PERU – An overwhelmingly crowded room at Peru City Hall bowed their heads in a dimly lit room as dispatch called out for K-9 Officer Kali over the police radio. After three calls with no response, it was confirmed the officer was finished with duty forever.
Bagpipes began to play “Amazing Grace” as the room filled with sobs and sniffles.
It was the scene Thursday night at the celebration of service for Peru Police Department’s K-9 officer who died on Saturday from injuries sustained in an accident with her handler, Art Smith.
The partners had been responding to a robbery at the Verizon Wireless store, north of Peru, when their squad was broadsided at the intersection of Route 251 and 36th Street. The squad car spun around, went through a ditch taking out a pole and continued to spin as it entered the southbound lanes of Route 251. The K-9 officer dog, Kali, was ejected from the vehicle and later died.
Peru Police Sgt. Scott DeGroot recounted the incident during the service.
Smith exited his squad, dazed and hurt, realizing his partner had been ejected from the squad car. As he began to look for Kali, he heard her bark and went to her aid. He located her, and they began to cross Route 251 to the grassy median where he realized the severity of her injuries.
“Knowing the situation and condition of his partner, and as the worst day of his career began to unfold in front of him, Officer Smith picked his head up, gave Kali a command to sit and stay. Officer Smith then unselfishly headed for the driver of the other vehicle to see if he was OK,” DeGroot said. “Officer Smith’s courage and unselfish display during this horrible event and ability to still have concern and compassion for others and put them ahead. makes you a hero to me and all your fellow officers,” DeGroot spoke to a somber Smith, who sat surrounded by family members throughout the service.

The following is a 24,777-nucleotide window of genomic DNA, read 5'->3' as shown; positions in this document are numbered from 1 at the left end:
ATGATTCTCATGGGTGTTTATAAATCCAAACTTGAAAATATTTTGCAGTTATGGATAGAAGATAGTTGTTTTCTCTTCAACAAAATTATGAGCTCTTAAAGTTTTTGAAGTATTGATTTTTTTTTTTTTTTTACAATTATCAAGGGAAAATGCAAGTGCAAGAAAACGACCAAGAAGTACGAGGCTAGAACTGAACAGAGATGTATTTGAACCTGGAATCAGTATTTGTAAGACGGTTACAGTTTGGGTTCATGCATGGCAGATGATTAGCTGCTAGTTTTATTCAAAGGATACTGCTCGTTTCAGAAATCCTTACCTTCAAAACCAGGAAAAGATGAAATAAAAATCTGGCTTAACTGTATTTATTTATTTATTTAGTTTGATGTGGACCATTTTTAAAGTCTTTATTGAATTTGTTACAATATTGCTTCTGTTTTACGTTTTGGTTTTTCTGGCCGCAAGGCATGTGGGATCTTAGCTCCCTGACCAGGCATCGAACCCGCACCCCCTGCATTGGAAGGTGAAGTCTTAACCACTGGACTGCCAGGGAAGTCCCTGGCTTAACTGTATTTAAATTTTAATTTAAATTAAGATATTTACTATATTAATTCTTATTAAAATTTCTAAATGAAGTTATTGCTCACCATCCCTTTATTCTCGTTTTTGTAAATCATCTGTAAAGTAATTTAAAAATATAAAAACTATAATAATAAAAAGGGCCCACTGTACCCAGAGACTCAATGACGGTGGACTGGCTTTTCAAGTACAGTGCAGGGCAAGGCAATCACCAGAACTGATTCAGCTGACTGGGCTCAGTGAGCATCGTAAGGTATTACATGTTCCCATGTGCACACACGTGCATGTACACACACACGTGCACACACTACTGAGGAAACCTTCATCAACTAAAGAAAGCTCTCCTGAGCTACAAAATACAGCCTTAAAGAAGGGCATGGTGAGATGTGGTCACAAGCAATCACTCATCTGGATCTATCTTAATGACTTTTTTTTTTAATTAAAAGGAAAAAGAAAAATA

The celebration drew hundreds of community members of all walks of life and uniformed law enforcement from all areas of northern Illinois; some from as far as Davenport, Iowa, and the Chicago suburbs.
Smith was greeted with handshakes, hugs and words of encouragement. Community members, some sporting black kerchiefs with inscriptions over a dog’s paw, created a line that stretched out the door as they waited to leave messages on poster boards that sat near Kali’s equipment. Many stopped and took a moment near an urn containing the dog’s ashes, which sat decorated with her collar.
Peru Police Chief Doug Bernabei spoke briefly about the overwhelming response to last Saturday’s events.
He spoke about the enormous amount of mail, emails, phone calls and teletypes that have poured in from all areas of the country.
“I’ve been in law enforcement for a long time, and I thought I had seen everything. But I found out last week that I had not seen everything, and this is something I never prepared for or never thought about,” he said. “The law enforcement support has been unbelievable, but I can’t even describe or have a handle on the type of support we have received at the police department locally.”
Bernabei mentioned the “thousands and thousands” of posts, likes, messages, shares and comments on Facebook and the amounts of money that has begun to flood into the police department from community members wishing to share their support.
“We cannot thank people enough,” he said.
LaSalle County K-9 officer Brain Zebron spoke briefly about Kali’s dedicated service, strong work ethic and extremely accurate nose.
“It’s not how Kali died that made her a hero; it’s how she lived,” he said. “Kali stopped many crimes before they even started due to her dedicated service to Art and her community.”
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